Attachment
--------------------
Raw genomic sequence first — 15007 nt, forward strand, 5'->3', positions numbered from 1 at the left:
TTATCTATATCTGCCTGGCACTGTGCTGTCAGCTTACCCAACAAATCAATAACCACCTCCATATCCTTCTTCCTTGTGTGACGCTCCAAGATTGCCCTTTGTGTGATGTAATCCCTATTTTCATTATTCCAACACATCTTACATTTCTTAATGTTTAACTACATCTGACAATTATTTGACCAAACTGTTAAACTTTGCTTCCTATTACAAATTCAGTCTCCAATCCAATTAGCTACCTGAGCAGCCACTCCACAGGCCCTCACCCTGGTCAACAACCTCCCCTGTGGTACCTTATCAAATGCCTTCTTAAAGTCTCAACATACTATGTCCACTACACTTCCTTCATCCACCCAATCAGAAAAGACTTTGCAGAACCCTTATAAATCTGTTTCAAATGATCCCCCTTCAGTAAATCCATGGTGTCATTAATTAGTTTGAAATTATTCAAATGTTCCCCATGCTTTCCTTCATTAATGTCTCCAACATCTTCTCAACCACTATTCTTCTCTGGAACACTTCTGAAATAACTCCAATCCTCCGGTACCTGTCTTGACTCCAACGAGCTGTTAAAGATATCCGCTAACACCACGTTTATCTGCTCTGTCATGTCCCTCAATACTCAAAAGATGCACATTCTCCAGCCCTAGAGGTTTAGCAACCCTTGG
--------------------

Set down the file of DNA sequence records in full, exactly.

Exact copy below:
Raw genomic sequence first — 15007 nt, forward strand, 5'->3', positions numbered from 1 at the left:
TTATCTATATCTGCCTGGCACTGTGCTGTCAGCTTACCCAACAAATCAATAACCACCTCCATATCCTTCTTCCTTGTGTGACGCTCCAAGATTGCCCTTTGTGTGATGTAATCCCTATTTTCATTATTCCAACACATCTTACATTTCTTAATGTTTAACTACATCTGACAATTATTTGACCAAACTGTTAAACTTTGCTTCCTATTACAAATTCAGTCTCCAATCCAATTAGCTACCTGAGCAGCCACTCCACAGGCCCTCACCCTGGTCAACAACCTCCCCTGTGGTACCTTATCAAATGCCTTCTTAAAGTCTCAACATACTATGTCCACTACACTTCCTTCATCCACCCAATCAGAAAAGACTTTGCAGAACCCTTATAAATCTGTTTCAAATGATCCCCCTTCAGTAAATCCATGGTGTCATTAATTAGTTTGAAATTATTCAAATGTTCCCCATGCTTTCCTTCATTAATGTCTCCAACATCTTCTCAACCACTATTCTTCTCTGGAACACTTCTGAAATAACTCCAATCCTCCGGTACCTGTCTTGACTCCAACGAGCTGTTAAAGATATCCGCTAACACCACGTTTATCTGCTCTGTCATGTCCCTCAATACTCAAAAGATGCACATTCTCCAGCCCTAGAGGTTTAGCAACCCTTGG